In a topsy-turvy market amidst an uncertain world outlook, it pays to remember that we -- all of us, as individual investors -- can really make a difference. Personal finance columnist Humberto Cruz recently reminded us of this, quoting former SEC Chairman Arthur Levitt who said in an interview, "As a group, the 79 million American investors could be the most powerful lobby" in Washington, D.C., and on Wall Street.
Cruz gave props to the Fool community for its response during the Regulation Fair Disclosure debate, which has now opened a new era of transparency among public companies. "That's the first time in my memory that small investors played a role in getting a rule adopted over the protests of Wall Street's lobbyists," Levitt told Cruz.
Now's the time to reap the benefits, Fools. Thanks to Regulation FD, you can get the same information at the same time as the hot-shots on the Street. Take advantage of it -- listen to webcasts of conference calls, comb through company SEC filings, interact on our discussion boards, and spread your knowledge. And most of all remember: The fight is not over. We still have much work to do.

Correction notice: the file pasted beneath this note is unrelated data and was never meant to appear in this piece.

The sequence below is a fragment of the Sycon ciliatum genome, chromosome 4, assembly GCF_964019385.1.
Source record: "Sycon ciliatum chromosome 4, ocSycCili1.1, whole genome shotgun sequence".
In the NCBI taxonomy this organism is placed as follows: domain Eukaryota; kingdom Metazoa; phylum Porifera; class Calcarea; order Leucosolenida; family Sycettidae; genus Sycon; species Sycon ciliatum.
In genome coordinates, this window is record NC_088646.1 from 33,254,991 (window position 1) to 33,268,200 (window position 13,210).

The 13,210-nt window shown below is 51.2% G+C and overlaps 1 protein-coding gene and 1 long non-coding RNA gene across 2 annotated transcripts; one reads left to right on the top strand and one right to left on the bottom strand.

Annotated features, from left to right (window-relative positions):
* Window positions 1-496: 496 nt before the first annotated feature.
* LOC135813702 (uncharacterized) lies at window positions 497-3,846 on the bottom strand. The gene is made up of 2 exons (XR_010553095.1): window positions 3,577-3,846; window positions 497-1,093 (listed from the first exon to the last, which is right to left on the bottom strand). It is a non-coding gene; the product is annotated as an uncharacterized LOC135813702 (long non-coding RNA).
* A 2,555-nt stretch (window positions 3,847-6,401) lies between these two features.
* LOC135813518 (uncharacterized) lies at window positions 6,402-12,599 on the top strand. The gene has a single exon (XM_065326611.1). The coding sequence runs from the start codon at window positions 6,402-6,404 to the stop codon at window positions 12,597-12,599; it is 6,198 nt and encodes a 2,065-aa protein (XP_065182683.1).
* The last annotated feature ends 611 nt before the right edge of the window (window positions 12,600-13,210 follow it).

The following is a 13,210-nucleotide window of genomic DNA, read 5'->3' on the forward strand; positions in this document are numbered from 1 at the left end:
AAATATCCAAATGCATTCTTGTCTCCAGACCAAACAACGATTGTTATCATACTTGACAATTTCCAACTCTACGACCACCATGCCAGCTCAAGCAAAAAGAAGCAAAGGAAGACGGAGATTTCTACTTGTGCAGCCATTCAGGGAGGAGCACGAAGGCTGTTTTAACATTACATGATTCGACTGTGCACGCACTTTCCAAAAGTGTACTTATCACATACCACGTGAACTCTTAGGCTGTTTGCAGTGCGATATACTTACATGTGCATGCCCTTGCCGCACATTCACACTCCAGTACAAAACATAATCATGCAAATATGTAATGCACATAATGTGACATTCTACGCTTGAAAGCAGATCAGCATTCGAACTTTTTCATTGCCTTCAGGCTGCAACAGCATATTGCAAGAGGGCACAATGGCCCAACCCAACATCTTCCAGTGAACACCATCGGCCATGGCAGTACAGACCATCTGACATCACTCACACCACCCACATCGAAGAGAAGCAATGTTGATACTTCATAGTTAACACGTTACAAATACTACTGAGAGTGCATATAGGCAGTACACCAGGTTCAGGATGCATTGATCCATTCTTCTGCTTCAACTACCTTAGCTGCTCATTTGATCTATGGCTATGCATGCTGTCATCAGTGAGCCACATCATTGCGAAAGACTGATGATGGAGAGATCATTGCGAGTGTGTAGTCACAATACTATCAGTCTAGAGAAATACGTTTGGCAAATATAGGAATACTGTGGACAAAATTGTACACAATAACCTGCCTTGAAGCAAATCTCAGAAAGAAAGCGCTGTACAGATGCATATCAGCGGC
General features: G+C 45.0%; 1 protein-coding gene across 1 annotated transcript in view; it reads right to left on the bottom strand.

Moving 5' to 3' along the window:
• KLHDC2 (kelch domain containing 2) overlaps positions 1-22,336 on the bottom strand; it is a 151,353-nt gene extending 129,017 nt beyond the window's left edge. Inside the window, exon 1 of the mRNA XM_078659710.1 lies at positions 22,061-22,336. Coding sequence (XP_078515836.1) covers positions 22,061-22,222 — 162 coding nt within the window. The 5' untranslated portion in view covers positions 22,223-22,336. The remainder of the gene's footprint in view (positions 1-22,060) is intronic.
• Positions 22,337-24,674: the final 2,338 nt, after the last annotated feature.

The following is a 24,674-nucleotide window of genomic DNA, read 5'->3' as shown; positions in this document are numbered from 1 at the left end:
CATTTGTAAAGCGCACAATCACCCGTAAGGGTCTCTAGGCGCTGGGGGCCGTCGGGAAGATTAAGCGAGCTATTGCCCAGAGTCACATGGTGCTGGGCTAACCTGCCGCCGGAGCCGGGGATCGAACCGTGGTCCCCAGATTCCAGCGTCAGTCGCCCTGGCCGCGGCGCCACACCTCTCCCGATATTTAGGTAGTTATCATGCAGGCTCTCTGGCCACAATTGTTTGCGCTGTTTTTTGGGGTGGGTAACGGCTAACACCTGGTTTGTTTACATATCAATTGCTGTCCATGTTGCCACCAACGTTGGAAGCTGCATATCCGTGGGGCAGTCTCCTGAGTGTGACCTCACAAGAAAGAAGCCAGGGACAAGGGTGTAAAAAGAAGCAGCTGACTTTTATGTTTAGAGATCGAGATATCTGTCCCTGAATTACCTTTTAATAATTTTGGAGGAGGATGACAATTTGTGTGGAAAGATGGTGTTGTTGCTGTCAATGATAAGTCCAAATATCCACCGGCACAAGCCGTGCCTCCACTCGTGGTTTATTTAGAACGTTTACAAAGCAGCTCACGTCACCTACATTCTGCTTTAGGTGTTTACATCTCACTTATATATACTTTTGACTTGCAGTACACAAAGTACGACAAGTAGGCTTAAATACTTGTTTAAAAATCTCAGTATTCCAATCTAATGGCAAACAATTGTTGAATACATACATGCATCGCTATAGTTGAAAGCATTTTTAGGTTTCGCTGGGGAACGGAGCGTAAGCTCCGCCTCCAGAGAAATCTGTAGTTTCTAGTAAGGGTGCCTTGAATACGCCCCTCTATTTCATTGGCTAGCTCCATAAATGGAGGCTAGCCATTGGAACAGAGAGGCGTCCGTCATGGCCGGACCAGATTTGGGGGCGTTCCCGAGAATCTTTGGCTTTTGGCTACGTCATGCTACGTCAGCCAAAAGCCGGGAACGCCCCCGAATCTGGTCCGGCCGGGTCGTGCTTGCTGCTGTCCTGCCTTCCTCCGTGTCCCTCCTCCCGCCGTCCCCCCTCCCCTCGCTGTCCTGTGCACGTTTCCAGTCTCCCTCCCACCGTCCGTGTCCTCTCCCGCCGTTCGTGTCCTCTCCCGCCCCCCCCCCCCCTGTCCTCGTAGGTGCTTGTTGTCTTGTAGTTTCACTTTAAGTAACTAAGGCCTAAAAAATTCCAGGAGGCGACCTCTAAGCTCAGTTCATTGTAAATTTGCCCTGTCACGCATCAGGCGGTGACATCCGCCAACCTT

In today's Motley Fool Take:
- Citigroup's Wrists Slapped
- Shameless Plug: Motley Fool Credit Center
- Philip Morris Chokes
- Discussion Board of the Day : Philip Morris
- Top 10 Ways Capitalism Fights Back
- Quote of Note
- Homestore May Trip AOL
- Call Your Boss a Fool!
- Quick Takes: GE, Wyeth, Boston Celtics , more
- And Finally...
The NASD announced this week that it was imposing a fine of $5 million against Citigroup
Excuse us? Did you say $5 million? Wow, NASD, we're pretty sure Citigroup will be able to come up with that much money by checking the seat cushions in the boardroom. Way to put your foot down. This doesn't even come close to negating the $20 million-plus that Citigroup subsidiary Salomon Smith Barney garnered in investment-banking deals from Winstar, much less the trades the company's brokers foisted upon clients as a result of this tarnished research.
What kind of deterrent is it for companies from breaking the rules if you fine them less than a quarter of the money their illicit activities generated in the first place?